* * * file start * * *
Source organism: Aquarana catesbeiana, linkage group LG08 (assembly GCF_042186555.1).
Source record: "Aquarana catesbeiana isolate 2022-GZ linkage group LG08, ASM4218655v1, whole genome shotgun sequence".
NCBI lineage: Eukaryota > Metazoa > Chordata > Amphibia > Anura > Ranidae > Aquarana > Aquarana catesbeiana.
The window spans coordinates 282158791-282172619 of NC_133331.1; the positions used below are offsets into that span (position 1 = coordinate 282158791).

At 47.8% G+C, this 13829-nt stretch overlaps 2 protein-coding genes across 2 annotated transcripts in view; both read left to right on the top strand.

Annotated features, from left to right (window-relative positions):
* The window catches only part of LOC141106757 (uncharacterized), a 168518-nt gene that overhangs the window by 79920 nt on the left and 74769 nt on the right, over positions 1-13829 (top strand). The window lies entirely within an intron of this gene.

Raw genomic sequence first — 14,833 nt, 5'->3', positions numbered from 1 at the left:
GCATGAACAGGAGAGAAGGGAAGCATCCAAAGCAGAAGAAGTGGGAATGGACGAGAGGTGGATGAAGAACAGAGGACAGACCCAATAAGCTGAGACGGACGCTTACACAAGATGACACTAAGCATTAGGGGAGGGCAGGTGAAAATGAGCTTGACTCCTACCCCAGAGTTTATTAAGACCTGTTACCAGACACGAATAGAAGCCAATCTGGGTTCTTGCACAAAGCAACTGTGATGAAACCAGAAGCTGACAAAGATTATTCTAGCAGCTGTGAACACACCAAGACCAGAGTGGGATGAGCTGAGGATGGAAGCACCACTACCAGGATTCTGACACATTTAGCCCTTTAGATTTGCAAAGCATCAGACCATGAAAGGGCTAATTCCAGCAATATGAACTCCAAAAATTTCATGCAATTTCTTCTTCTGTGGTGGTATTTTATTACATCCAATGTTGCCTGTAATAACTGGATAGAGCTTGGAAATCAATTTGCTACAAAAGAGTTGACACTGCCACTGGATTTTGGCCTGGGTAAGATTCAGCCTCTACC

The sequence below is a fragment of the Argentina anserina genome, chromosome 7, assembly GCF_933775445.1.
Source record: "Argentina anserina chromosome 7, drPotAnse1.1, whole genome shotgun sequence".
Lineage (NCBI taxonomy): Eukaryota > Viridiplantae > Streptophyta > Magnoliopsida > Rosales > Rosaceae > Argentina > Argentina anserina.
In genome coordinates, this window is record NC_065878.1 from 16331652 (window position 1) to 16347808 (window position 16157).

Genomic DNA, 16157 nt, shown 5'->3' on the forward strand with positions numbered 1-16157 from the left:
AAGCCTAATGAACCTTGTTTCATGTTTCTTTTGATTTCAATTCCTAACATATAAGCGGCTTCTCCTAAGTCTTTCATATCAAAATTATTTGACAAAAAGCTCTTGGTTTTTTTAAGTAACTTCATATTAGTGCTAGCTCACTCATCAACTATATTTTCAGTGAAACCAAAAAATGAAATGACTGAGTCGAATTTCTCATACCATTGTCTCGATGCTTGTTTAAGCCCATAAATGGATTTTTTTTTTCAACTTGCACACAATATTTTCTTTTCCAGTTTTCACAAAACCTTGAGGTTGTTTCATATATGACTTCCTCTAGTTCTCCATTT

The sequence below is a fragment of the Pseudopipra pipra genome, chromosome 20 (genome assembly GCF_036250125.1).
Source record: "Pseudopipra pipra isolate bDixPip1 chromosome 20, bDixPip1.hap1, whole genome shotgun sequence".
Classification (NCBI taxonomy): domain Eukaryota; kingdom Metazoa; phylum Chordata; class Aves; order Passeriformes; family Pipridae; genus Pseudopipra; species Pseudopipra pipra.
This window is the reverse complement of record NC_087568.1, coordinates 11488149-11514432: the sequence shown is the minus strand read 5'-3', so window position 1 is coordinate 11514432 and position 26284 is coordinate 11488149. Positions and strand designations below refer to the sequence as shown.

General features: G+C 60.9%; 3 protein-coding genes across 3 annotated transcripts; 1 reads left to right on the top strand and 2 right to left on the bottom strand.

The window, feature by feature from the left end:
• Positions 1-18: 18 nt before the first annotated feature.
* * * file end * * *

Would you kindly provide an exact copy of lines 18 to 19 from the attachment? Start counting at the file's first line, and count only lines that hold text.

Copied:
Classification (NCBI taxonomy): domain Eukaryota; kingdom Metazoa; phylum Chordata; class Aves; order Passeriformes; family Pipridae; genus Pseudopipra; species Pseudopipra pipra.
This window is the reverse complement of record NC_087568.1, coordinates 11488149-11514432: the sequence shown is the minus strand read 5'-3', so window position 1 is coordinate 11514432 and position 26284 is coordinate 11488149. Positions and strand designations below refer to the sequence as shown.